I have not changed really, but these days I don't care about it. On the rare occasion I have gone with K to a party I have no problem taking a book from someone's bookshelf and reading it once I get bored beyond belief. It may well seem unsociable and rude but it is so much easier for me to do that than talk to a complete and utter stranger. It just isn't me and I am not going to try and change that aspect of my personality any more.

But, last night I was lying in bed thinking about some embarrassing things that have been part of my growing up years. And one of them was an afternoon barbecue party I went to with a guy. His name was Garth. He wasn't a boyfriend, he was just a friend. He liked to go out with me because we looked like brother and sister (freaky but true). He was so unbelievably vain he would constantly look at himself in the mirror at any given opportunity. Frequently he used to tell me that I could be just amazing if I did one of many things. Like, dressed differently, did my hair differently, lost more weight or was more chatty. Since I was "his sister" I used to ignore him and then go out of my way to be less girly just to annoy him.

So, we went to the bbq one sunny Sunday afternoon. I knew a couple of his friends who were quite nice and the bbq was at one of his friend's homes. They were Greek. Lots of food and wine was on hand. This was my Kate Bush combined with Cindy Lauper stage (aka the 80's) so my hair was big, my clothes were multi layered with holes in them, bruised looking eye make up - just the usual screech of the 1980's look.

There were some other girls at the party. But they were into a completely different look. Neat and tidy. Slim skirts, tops or dresses with neat shoes. Nail polish on long slim fingers. Fitted rayon shirts with cap sleeves. Not much make up, neat hair. They were good girls. Excellent marriage material. They sat on chairs in a circle and chatted to each other sipping champagne in fluted glasses. I mosied around talking to the parent's whose house it was being held at, admiring the abundant vegetable garden and the bee hives far down in the backyard.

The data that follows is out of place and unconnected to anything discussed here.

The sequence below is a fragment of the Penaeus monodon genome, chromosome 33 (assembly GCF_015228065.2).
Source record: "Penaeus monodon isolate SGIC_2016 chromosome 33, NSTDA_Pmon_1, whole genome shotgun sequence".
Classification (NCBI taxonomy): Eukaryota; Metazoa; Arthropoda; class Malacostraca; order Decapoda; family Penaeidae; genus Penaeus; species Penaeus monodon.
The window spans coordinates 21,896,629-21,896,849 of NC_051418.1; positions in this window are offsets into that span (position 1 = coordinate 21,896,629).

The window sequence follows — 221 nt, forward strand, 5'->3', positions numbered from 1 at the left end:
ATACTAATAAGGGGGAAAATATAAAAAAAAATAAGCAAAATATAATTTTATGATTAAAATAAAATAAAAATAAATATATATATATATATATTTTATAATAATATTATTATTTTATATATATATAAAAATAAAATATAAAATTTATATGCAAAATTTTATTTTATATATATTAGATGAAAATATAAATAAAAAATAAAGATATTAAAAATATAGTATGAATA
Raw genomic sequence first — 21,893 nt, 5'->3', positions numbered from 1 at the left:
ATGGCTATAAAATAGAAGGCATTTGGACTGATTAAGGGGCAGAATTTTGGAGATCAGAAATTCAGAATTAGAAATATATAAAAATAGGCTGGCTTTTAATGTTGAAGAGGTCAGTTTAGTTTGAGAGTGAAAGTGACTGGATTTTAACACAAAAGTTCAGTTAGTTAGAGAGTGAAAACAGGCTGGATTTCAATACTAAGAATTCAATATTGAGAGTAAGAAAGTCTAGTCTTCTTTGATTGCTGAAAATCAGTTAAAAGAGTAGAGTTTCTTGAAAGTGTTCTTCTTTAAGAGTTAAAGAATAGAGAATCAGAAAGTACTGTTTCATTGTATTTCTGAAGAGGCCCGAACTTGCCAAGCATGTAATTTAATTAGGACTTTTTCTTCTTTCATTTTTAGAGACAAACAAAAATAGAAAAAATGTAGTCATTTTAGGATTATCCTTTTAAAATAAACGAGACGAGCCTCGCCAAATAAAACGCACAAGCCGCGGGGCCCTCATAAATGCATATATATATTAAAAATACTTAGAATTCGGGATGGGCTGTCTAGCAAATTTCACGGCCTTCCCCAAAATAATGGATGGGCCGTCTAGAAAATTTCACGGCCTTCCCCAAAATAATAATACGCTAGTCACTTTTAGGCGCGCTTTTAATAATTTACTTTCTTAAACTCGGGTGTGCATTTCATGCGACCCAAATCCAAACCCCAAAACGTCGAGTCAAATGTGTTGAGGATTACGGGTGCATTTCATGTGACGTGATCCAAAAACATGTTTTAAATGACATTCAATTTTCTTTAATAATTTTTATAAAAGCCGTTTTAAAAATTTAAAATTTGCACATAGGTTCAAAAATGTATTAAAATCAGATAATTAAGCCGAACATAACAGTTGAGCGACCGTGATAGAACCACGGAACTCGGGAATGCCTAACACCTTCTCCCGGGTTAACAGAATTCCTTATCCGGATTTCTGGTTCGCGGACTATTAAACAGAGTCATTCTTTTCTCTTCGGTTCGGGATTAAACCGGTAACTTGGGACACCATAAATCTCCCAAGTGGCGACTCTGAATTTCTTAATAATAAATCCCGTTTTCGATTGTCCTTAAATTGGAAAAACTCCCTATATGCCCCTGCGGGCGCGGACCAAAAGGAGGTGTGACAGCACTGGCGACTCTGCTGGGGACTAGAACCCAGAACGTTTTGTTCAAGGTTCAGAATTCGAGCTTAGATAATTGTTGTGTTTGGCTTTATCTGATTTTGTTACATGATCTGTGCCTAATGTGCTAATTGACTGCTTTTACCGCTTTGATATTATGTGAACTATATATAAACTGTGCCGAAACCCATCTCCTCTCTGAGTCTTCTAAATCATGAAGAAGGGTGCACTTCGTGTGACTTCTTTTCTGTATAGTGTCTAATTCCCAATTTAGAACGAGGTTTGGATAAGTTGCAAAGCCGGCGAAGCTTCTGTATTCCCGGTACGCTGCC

There was great food on the outdoor table setting. Lovely platters of Greek food, both savoury and sweet. Hot Greek lamb, vine wrapped rice parcels, a variety of salads and the most beautiful array of sticky, sweet pastries. The table was groaning with the amount of food that was on it. In the centre of it all was a giant punch bowl full of freshly squeezed juices, soda water and lots of chopped up fresh fruit.

As it was quite hot and some of the food was quite salty I ended up very thirsty and kept filling my glass with the fruity punch and drinking it. After a few glasses it dawned on me that there may be something boozey in the bowl as I was quite giggly. In fact, I was a bit worse than giggly, I was a bit unsteady on my feet so I sat down on a lone chair with a glass of water to settle my head.

The guy who was holding the party came up to me to see if I was okay and offered to help me inside to sit in a cooler room where they had an air conditioner. Thinking that may be a good idea I agreed and stood up to make my way inside.

As I got up I stumbled a little and he put his hand out to steady me, we hit heads and I laughed really, really loudly. He must have seen this as one of two things. One, I was too pissed to walk or, two, I was up for a bit of fun. So he then took it upon himself to pick me up in the same fashion that a groom would carry his bride over the threshold. My protest was loud enough to ensure the entire group of people at the bbq looked in our direction. This protest was accompanied by a significant effort to get my feet back on the ground.

In those few seconds of him picking me up and me trying to get down, he lost his balance and stumbled, with me still in his arms, and fell onto the table of food which resulted in the collapse of the table along with all the food and myself and him on top of it all.

Worse than that, my final landing spot was on the greasy meat, the punchbowl smashed and my skirt upended enough to cause acute embarrassment.